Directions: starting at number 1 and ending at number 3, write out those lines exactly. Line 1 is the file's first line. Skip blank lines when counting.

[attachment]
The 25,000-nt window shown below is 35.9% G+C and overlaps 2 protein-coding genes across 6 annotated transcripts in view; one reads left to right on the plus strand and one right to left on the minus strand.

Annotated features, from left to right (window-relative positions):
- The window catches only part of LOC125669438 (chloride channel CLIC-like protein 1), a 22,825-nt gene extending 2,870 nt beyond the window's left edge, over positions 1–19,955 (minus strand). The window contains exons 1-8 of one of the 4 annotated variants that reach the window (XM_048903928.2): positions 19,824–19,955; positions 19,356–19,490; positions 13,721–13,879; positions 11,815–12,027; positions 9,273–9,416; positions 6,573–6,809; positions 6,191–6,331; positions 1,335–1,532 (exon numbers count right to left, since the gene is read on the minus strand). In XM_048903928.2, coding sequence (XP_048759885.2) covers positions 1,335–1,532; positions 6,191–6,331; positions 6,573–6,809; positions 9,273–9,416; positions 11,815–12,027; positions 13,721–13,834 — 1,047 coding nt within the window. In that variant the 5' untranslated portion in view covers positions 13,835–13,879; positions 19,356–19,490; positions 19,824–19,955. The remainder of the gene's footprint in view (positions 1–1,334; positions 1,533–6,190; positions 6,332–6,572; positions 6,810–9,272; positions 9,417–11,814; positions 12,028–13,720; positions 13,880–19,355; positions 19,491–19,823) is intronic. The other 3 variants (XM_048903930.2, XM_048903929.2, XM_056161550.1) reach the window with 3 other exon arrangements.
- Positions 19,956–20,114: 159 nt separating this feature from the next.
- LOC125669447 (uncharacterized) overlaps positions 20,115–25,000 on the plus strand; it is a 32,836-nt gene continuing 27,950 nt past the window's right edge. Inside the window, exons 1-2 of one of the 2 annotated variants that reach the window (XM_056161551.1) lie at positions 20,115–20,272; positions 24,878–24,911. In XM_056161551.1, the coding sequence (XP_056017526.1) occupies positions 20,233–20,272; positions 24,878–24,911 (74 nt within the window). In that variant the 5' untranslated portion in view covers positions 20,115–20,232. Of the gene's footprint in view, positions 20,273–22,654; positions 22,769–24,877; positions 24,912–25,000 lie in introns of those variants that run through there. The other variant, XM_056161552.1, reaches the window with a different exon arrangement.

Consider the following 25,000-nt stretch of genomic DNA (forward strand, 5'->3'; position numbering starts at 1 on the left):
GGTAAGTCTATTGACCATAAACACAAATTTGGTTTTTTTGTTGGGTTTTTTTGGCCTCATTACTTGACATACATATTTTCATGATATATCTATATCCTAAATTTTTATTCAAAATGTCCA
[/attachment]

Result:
The 25,000-nt window shown below is 35.9% G+C and overlaps 2 protein-coding genes across 6 annotated transcripts in view; one reads left to right on the plus strand and one right to left on the minus strand.

Annotated features, from left to right (window-relative positions):
- The window catches only part of LOC125669438 (chloride channel CLIC-like protein 1), a 22,825-nt gene extending 2,870 nt beyond the window's left edge, over positions 1–19,955 (minus strand). The window contains exons 1-8 of one of the 4 annotated variants that reach the window (XM_048903928.2): positions 19,824–19,955; positions 19,356–19,490; positions 13,721–13,879; positions 11,815–12,027; positions 9,273–9,416; positions 6,573–6,809; positions 6,191–6,331; positions 1,335–1,532 (exon numbers count right to left, since the gene is read on the minus strand). In XM_048903928.2, coding sequence (XP_048759885.2) covers positions 1,335–1,532; positions 6,191–6,331; positions 6,573–6,809; positions 9,273–9,416; positions 11,815–12,027; positions 13,721–13,834 — 1,047 coding nt within the window. In that variant the 5' untranslated portion in view covers positions 13,835–13,879; positions 19,356–19,490; positions 19,824–19,955. The remainder of the gene's footprint in view (positions 1–1,334; positions 1,533–6,190; positions 6,332–6,572; positions 6,810–9,272; positions 9,417–11,814; positions 12,028–13,720; positions 13,880–19,355; positions 19,491–19,823) is intronic. The other 3 variants (XM_048903930.2, XM_048903929.2, XM_056161550.1) reach the window with 3 other exon arrangements.